CGRN 49

Contract for the sale of a priesthood on Chios

Date :

ca. 400-375 BC

Justification: lettering and stoichedon style (Graf).

Provenance

Chios . Exact findspot unknown. The two fragments are now in Chios Museum (inv. nos. 57 and 79).

Support

Block of stone, perhaps a stele, composed of two reunited fragments. The left and right edges are intact, but the top and broken are broken. The first line, if restored correctly, might indicate that we are at or near the top of the inscription. The back is roughly picked.

  • Height: 32.5 cm
  • Width: 24 cm
  • Depth: 18.5 cm

Layout

Stoichedon 22.

Letters: 14 mm high.

Bibliography

Edition here based on Graf 1985: 431, I.Chios 6, with additional restorations from Sokolowski.

First edition: Plassart - Picard 1913: 194-202 no. 20, with ph. and squeeze.

Cf. also: Sokolowski LSS 77.

Text


[ὁ πριάμενος ἱεράσθ]ω ἕως ζω-
[ῆ]ς
καὶ ω ἂν οἰκῆι ἐ]ν ἄστει,
ἀτελὴς [στω ...6...]ος πάντ-
ων
καὶ προλ[αμβανέ]τω αὑτῶι
5καὶ παρὰ το̑ τὰ ε[ρ] ποιο̑ντο-
ς
σπλάγχνα τὰ ἐς [χ]εῖρας καὶ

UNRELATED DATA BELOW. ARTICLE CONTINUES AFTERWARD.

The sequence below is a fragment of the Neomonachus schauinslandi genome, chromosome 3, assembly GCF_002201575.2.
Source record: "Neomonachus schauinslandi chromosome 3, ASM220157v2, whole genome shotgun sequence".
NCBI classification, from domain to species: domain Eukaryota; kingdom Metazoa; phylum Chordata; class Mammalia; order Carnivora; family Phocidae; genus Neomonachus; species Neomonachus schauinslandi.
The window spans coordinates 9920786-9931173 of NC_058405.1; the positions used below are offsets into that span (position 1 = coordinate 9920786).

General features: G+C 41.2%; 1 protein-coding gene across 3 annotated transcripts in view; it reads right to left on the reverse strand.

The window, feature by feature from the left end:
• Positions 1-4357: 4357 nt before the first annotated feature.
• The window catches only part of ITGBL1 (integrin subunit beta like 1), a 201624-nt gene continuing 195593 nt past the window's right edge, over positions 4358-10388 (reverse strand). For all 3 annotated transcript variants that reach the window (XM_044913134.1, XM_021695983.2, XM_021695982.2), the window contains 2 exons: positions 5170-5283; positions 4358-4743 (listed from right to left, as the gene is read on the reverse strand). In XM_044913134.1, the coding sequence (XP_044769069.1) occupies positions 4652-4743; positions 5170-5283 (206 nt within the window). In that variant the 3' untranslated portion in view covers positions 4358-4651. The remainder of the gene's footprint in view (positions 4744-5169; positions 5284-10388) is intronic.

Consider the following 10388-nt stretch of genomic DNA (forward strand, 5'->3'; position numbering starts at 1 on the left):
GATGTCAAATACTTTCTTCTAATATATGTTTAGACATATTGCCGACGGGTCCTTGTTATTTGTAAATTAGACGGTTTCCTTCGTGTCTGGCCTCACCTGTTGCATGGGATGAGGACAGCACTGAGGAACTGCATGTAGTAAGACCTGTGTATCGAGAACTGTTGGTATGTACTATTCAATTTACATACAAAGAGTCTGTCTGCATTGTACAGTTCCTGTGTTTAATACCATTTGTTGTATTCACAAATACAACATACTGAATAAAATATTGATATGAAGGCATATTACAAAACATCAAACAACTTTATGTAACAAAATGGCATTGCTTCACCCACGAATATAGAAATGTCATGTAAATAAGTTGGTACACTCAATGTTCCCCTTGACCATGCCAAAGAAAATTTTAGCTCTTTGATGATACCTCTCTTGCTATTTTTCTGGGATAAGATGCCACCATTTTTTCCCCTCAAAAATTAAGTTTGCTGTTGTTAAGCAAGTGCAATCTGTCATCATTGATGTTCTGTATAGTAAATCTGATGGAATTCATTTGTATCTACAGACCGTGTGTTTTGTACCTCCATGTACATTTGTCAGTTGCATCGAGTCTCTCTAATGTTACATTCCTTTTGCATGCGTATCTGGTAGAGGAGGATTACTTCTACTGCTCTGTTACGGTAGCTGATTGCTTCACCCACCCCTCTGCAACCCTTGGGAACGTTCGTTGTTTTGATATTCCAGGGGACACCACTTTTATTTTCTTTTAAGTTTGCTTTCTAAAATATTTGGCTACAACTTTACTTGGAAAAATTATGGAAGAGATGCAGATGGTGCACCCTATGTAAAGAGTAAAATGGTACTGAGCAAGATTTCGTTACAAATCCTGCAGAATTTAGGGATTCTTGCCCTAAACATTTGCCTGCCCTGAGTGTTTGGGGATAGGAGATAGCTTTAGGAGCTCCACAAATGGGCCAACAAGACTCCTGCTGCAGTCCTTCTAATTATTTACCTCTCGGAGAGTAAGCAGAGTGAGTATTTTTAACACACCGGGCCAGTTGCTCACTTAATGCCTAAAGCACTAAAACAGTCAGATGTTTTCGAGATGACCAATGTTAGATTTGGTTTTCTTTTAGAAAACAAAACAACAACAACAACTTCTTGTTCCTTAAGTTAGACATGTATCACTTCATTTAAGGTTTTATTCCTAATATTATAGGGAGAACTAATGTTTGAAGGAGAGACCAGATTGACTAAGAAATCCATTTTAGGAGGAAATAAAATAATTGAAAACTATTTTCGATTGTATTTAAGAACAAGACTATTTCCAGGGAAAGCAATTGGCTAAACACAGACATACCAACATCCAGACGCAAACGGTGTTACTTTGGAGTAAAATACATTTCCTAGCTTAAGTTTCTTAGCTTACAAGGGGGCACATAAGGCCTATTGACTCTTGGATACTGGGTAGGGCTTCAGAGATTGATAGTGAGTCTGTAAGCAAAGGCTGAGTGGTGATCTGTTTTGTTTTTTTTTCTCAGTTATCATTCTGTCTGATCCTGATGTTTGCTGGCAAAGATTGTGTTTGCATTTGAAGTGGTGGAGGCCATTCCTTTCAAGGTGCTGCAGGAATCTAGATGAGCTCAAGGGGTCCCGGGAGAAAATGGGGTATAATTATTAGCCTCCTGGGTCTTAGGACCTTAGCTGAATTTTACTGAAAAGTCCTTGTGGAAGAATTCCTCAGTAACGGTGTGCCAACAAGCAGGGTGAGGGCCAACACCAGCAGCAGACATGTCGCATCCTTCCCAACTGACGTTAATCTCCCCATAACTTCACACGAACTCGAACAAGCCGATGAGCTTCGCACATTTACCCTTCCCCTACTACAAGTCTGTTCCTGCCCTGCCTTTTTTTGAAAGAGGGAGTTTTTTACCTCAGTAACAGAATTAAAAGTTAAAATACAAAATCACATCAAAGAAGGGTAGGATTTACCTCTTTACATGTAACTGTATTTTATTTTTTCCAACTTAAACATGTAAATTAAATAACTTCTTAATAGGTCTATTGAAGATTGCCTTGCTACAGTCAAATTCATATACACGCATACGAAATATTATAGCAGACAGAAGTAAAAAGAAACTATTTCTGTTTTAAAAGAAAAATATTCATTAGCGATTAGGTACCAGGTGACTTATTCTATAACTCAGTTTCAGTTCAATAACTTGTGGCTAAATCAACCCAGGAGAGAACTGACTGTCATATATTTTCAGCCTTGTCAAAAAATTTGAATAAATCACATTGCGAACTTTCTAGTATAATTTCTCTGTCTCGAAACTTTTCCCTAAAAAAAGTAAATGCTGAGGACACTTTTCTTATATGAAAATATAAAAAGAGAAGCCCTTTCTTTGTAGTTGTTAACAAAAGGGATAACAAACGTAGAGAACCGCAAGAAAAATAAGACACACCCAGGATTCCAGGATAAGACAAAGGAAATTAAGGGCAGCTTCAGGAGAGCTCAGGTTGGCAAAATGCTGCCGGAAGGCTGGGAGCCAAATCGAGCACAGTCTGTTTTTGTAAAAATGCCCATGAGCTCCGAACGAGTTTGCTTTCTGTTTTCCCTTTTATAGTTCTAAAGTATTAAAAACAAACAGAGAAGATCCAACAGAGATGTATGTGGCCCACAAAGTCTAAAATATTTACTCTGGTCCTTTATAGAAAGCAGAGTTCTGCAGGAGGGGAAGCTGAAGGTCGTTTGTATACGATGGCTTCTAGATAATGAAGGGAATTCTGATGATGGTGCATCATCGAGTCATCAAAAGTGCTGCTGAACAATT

γούνατα καὶ γλῶ[σ]σαν καὶ κρ-
εῶν
δύο μοίρας δ[ί]κρεως καὶ
ἑρμέας καὶ θύα [φ’] ὧν ἂν θύηι
10καὶ δεῖπνον ἐν [ξε]νίηι· ἢν δὲ
πόλις ποιῆι δ[εῖ]πνον, ἡμίε-
κτον
χρυσο̑ δί[δοσ]θαι· ἢν δὲ ξ-
εῖνος
, τά τε [λλα κατὰ καὶ πα]-
ρὰ
το̑ Χίο κα[ὶ ἐπιδιδότω]πο-
15ιῶν
τὰ ἱερὰ [......11.....τῶ]-
ι ἱερέωι [........15.......]
[..4..]Ρ[.........17........]
[..?..]

Translation

[The purchaser will serve as priest] for life and as long as [he dwells] in the city. Let him be exempt from all [...] and let him receive for himself (5) also from the one making the offerings: the entrails (placed) onto the hands and knees (of the statue) and a tongue and of meat two double-portions of meat and 'Hermes-cakes' and burnt-offerings from which one makes smoke (10) and a meal during the reception. If the city holds a feast, a hemiekton of gold (i.e. 8 obols) is given. If a stranger (holds a feast), the same things as from a Chian and [let the one making] (15) the offerings [give ... in addition ...] to the priest [...]

Traduction

[L'acquéreur servira de prêtre] à vie et aussi longtemps [qu'il habitera] dans la ville. Qu'il soit exempt de toutes [...] et qu'il reçoive également pour lui-même (5) de celui qui fait les offrandes : les viscères (placés) dans les mains et sur les genoux (de la statue), une langue, deux portions doubles de viande, des 'gâteaux-Hermès', des offrandes à brûler dont on fait des fumigations (10) et un repas au cours d'une réception. Si la cité organise un repas, un demi-setier d'or (c'est-à-dire 8 oboles) lui sera donné. Si un étranger (organise un repas), les même choses que d'un habitant de Chios et [que celui qui fait] (15) les offrandes [donne aussi ...] au prêtre [...]

Commentary